posted on Jul, 27 2005 @ 07:34 AM
I am working on an animation. The concept revolves around "Chimeras":
chi·me·ra also chi·mae·ra Audio pronunciation of "chimera" ( P ) Pronunciation Key (k-mîr, k-) n.
a. An organism, organ, or part consisting of two or more tissues of different genetic composition, produced as a result of organ transplant,
grafting, or genetic engineering.
b. A substance, such as an antibody, created from the proteins or genes or two different species.
-2. An individual who has received a transplant of genetically and immunologically different tissue.
The premise of my film centres on the genetic manipulation of mice with human cells. In 1998 scientists successfully transferred human cells into mice
testes, and the result was that these mice began producing human sperm.
Rodents make human sperm
The team at the Tottori University in Japan, say they implanted the human cells responsible for producing sperm - spermatogonia - into rat and mice
testes in August 1998.
Five months later human sperm was detected in the animals.
Even more remarkable, if confirmed, is the disclosure that the spermatogonia used in the experiment were taken from infertile men.
A letter has now been sent to the Japan Society of Obstetrics and Gynecology asking permission to see if the sperm can fertilize human eggs.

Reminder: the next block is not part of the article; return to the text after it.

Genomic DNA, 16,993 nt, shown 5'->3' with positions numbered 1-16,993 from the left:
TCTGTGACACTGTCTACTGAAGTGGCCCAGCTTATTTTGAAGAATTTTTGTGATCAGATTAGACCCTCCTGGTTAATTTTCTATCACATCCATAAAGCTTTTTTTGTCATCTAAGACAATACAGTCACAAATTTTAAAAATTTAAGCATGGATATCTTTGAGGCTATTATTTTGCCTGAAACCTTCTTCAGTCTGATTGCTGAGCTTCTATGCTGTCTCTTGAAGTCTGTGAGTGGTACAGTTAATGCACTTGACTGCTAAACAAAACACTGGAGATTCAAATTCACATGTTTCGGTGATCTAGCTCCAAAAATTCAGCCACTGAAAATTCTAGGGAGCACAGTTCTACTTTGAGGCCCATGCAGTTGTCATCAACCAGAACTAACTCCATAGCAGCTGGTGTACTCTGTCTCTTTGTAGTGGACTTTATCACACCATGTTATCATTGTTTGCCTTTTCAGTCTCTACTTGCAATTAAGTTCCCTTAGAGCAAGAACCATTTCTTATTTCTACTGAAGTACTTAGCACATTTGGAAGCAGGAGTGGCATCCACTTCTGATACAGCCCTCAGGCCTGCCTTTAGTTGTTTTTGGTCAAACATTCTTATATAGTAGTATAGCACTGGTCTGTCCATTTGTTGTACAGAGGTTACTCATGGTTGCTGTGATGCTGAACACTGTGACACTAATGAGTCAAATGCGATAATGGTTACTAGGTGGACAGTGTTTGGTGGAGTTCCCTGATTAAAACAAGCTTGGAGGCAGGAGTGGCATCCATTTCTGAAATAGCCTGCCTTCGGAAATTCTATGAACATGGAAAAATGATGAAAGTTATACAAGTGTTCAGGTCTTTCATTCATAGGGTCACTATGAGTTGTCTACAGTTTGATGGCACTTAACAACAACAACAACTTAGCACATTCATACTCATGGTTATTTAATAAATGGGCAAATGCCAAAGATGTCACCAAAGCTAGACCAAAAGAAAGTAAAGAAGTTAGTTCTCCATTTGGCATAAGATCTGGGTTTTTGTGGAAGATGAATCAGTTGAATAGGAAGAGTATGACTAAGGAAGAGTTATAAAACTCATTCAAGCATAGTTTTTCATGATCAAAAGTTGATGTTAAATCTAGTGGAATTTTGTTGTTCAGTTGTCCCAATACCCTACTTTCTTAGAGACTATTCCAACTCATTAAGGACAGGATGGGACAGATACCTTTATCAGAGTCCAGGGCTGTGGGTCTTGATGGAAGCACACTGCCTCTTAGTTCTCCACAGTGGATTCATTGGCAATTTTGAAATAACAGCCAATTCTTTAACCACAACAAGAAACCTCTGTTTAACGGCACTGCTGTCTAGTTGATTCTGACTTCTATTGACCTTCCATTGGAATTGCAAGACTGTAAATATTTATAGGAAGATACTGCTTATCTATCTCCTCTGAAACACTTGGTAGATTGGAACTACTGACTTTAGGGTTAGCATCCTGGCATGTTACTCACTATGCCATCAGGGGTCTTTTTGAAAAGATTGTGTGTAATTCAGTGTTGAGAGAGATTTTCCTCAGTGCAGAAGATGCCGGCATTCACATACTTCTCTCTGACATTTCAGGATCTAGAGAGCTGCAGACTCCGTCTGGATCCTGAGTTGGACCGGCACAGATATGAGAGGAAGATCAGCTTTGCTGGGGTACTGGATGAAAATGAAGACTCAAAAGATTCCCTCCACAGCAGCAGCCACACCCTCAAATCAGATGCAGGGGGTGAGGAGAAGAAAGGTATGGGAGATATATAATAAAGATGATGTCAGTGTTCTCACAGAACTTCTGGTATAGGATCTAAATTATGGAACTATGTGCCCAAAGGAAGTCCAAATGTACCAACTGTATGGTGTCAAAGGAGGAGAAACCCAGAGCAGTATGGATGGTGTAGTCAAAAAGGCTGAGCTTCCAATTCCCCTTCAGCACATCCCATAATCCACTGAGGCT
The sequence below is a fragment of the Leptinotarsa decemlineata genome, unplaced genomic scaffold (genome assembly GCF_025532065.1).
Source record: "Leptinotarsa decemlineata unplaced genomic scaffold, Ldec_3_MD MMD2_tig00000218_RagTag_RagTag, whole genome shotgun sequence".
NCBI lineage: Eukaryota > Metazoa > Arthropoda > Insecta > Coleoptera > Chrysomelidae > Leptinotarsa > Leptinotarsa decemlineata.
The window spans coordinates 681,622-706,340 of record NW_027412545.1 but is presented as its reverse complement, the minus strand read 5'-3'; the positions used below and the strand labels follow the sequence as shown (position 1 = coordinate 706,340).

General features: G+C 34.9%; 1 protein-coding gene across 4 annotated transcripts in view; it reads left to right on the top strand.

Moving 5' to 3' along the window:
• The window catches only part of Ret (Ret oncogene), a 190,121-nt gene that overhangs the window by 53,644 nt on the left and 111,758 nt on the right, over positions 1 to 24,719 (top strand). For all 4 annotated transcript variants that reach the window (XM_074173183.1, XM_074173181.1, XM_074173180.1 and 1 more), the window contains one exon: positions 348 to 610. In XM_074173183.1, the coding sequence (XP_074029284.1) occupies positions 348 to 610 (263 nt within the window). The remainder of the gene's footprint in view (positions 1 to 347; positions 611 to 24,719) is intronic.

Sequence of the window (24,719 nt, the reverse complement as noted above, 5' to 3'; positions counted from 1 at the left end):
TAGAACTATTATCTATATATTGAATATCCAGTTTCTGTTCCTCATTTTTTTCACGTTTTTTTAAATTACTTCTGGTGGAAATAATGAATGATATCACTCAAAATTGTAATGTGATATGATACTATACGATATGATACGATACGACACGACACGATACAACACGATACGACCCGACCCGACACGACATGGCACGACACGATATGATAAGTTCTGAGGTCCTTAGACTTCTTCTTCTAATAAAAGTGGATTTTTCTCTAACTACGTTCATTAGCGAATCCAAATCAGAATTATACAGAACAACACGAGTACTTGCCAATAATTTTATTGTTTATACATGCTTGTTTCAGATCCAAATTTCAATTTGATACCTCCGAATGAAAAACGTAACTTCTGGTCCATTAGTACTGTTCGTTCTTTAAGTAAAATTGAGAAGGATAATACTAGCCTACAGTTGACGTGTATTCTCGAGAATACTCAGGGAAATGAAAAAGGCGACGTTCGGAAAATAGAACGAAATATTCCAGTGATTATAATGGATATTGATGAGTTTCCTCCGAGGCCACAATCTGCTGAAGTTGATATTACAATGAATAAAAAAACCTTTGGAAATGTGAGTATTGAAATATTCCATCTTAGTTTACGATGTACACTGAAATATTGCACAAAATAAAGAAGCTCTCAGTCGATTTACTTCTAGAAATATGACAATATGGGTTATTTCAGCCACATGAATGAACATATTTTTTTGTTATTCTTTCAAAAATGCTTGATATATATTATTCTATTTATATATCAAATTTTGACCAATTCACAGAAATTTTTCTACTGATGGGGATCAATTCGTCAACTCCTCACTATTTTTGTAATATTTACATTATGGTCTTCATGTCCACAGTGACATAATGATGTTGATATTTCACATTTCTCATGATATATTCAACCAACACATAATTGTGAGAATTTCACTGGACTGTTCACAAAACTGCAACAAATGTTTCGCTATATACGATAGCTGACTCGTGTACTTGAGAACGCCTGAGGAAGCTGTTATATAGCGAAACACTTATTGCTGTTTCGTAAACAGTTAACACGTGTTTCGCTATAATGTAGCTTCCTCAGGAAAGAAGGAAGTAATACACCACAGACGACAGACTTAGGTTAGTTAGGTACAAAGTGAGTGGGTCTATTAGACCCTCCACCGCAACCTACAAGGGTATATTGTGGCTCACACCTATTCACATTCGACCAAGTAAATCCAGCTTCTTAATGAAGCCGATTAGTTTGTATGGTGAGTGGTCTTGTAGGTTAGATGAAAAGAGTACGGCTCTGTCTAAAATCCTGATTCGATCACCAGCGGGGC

I thought some people might be interested in this as a topic, and that I may also gleam some important information from the exchange. If anyone has
any theories, articles, or other such information I would be very interested in reading it.
That was Part One. Part Two of this post was to ask the members here if they know where I can find footage of mice being experimented on. I
specifically need footage of mice with irregularities that are obvious as a result of genetic manipulation. I also need footage of (and this might
sound disturbing), mice dying in controlled experiments. I watched a documentary a few years ago showing mice swimming for a long time in an aquarium
where they couldn't get out. A ruler would then be placed into the aquarium in the exact same spot over time to see whether the mice would eventually
swim around the area they remembered the ruler coming from. Part of the footage was of mice drowning. I found it disturbing but intriguing
none-the-less. My film will have scenes where mice drown, and to have such footage available again to study the movements would be a real asset.
I'll leave it at that for now and see if there is anyone out there who can assist. And yes, the animation will have human/mouse hybrids in motion.